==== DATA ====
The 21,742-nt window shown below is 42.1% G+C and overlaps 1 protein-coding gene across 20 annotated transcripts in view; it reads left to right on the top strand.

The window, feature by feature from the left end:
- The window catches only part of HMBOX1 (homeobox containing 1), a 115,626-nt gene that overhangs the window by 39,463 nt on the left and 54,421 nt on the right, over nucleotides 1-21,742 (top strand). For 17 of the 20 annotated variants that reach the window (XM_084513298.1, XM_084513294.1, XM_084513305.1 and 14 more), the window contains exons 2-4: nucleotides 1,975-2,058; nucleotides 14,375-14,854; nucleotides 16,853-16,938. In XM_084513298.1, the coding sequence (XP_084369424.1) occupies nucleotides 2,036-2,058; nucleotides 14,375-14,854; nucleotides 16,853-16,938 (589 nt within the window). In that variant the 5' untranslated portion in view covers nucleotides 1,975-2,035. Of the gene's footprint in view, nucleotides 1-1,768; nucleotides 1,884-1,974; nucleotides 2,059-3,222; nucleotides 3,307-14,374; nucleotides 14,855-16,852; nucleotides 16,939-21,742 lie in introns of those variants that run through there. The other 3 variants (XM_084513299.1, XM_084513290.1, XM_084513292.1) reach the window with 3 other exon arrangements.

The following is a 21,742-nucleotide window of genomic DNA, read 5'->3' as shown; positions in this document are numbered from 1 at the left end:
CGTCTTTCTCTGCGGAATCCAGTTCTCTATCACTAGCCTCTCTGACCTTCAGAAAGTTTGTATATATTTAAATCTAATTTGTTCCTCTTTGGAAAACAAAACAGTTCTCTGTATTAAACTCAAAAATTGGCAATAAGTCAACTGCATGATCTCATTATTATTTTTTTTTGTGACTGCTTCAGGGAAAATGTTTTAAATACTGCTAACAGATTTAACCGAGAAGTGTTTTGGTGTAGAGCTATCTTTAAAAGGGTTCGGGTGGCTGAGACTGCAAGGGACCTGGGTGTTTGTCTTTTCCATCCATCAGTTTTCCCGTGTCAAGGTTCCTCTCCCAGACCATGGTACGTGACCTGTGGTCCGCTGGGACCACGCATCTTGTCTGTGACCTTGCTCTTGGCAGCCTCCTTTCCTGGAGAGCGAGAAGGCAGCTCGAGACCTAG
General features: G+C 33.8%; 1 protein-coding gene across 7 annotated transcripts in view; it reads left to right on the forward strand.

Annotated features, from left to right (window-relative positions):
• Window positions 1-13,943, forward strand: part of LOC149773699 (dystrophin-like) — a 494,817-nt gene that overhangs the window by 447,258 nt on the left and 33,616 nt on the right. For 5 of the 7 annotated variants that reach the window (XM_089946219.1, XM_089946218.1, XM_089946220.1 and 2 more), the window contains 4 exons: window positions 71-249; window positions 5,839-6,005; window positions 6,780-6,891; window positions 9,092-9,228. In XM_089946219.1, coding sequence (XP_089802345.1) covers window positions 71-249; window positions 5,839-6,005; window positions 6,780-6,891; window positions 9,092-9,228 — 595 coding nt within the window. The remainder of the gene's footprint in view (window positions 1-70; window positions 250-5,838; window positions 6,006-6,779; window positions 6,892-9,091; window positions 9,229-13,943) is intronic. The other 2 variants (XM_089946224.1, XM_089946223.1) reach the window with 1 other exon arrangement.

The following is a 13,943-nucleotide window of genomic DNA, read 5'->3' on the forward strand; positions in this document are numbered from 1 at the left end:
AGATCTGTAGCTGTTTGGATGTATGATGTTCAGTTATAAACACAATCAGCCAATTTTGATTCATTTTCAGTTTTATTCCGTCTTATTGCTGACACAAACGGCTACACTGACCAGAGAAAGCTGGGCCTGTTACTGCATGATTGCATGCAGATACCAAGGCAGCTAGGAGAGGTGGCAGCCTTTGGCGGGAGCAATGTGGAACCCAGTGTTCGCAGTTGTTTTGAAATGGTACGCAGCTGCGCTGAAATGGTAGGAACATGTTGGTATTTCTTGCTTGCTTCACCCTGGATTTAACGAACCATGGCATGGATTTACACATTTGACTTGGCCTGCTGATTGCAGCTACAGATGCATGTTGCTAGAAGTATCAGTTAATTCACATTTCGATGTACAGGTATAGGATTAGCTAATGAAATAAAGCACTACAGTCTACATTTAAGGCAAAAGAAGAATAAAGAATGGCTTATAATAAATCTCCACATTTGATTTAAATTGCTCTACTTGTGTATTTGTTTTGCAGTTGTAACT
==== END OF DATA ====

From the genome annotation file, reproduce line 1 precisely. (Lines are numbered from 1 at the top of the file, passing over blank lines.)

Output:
The 21,742-nt window shown below is 42.1% G+C and overlaps 1 protein-coding gene across 20 annotated transcripts in view; it reads left to right on the top strand.